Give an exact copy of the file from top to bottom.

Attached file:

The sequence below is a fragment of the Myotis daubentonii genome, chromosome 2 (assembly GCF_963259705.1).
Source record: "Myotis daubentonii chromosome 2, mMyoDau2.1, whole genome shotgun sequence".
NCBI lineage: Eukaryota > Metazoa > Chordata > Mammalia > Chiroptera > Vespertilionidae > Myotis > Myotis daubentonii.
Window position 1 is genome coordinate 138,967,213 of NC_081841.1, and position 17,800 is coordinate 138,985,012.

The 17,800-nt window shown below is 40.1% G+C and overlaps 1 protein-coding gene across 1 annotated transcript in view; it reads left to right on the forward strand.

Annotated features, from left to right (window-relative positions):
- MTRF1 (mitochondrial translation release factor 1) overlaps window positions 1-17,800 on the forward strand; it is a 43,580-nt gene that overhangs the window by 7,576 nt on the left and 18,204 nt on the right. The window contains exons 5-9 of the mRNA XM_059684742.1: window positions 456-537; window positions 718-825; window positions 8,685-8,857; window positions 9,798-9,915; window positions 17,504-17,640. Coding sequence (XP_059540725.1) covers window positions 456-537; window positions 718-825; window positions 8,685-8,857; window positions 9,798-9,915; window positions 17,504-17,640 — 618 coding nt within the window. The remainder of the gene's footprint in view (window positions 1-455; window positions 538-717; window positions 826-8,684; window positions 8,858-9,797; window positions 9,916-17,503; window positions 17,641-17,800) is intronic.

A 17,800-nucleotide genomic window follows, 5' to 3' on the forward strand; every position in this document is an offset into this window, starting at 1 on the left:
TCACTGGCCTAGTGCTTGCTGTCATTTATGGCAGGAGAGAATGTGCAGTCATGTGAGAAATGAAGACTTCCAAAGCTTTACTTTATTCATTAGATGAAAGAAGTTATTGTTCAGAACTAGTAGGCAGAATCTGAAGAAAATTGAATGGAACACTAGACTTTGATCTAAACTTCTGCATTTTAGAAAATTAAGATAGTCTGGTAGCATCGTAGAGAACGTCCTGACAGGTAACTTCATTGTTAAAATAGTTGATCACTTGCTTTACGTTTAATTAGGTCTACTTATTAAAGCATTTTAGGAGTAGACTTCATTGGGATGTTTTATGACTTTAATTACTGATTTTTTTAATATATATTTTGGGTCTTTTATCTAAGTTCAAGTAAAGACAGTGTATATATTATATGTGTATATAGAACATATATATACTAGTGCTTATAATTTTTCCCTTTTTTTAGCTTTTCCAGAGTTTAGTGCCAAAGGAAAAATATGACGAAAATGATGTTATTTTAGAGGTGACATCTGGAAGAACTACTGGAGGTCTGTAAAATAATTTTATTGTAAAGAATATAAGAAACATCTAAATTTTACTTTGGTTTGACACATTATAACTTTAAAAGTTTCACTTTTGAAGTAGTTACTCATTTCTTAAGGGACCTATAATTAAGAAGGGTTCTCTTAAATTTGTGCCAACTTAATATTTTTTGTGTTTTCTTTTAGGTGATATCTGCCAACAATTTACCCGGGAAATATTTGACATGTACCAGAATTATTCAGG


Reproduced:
The sequence below is a fragment of the Myotis daubentonii genome, chromosome 2 (assembly GCF_963259705.1).
Source record: "Myotis daubentonii chromosome 2, mMyoDau2.1, whole genome shotgun sequence".
NCBI lineage: Eukaryota > Metazoa > Chordata > Mammalia > Chiroptera > Vespertilionidae > Myotis > Myotis daubentonii.
Window position 1 is genome coordinate 138,967,213 of NC_081841.1, and position 17,800 is coordinate 138,985,012.

The 17,800-nt window shown below is 40.1% G+C and overlaps 1 protein-coding gene across 1 annotated transcript in view; it reads left to right on the forward strand.

Annotated features, from left to right (window-relative positions):
- MTRF1 (mitochondrial translation release factor 1) overlaps window positions 1-17,800 on the forward strand; it is a 43,580-nt gene that overhangs the window by 7,576 nt on the left and 18,204 nt on the right. The window contains exons 5-9 of the mRNA XM_059684742.1: window positions 456-537; window positions 718-825; window positions 8,685-8,857; window positions 9,798-9,915; window positions 17,504-17,640. Coding sequence (XP_059540725.1) covers window positions 456-537; window positions 718-825; window positions 8,685-8,857; window positions 9,798-9,915; window positions 17,504-17,640 — 618 coding nt within the window. The remainder of the gene's footprint in view (window positions 1-455; window positions 538-717; window positions 826-8,684; window positions 8,858-9,797; window positions 9,916-17,503; window positions 17,641-17,800) is intronic.

A 17,800-nucleotide genomic window follows, 5' to 3' on the forward strand; every position in this document is an offset into this window, starting at 1 on the left:
TCACTGGCCTAGTGCTTGCTGTCATTTATGGCAGGAGAGAATGTGCAGTCATGTGAGAAATGAAGACTTCCAAAGCTTTACTTTATTCATTAGATGAAAGAAGTTATTGTTCAGAACTAGTAGGCAGAATCTGAAGAAAATTGAATGGAACACTAGACTTTGATCTAAACTTCTGCATTTTAGAAAATTAAGATAGTCTGGTAGCATCGTAGAGAACGTCCTGACAGGTAACTTCATTGTTAAAATAGTTGATCACTTGCTTTACGTTTAATTAGGTCTACTTATTAAAGCATTTTAGGAGTAGACTTCATTGGGATGTTTTATGACTTTAATTACTGATTTTTTTAATATATATTTTGGGTCTTTTATCTAAGTTCAAGTAAAGACAGTGTATATATTATATGTGTATATAGAACATATATATACTAGTGCTTATAATTTTTCCCTTTTTTTAGCTTTTCCAGAGTTTAGTGCCAAAGGAAAAATATGACGAAAATGATGTTATTTTAGAGGTGACATCTGGAAGAACTACTGGAGGTCTGTAAAATAATTTTATTGTAAAGAATATAAGAAACATCTAAATTTTACTTTGGTTTGACACATTATAACTTTAAAAGTTTCACTTTTGAAGTAGTTACTCATTTCTTAAGGGACCTATAATTAAGAAGGGTTCTCTTAAATTTGTGCCAACTTAATATTTTTTGTGTTTTCTTTTAGGTGATATCTGCCAACAATTTACCCGGGAAATATTTGACATGTACCAGAATTATTCAGG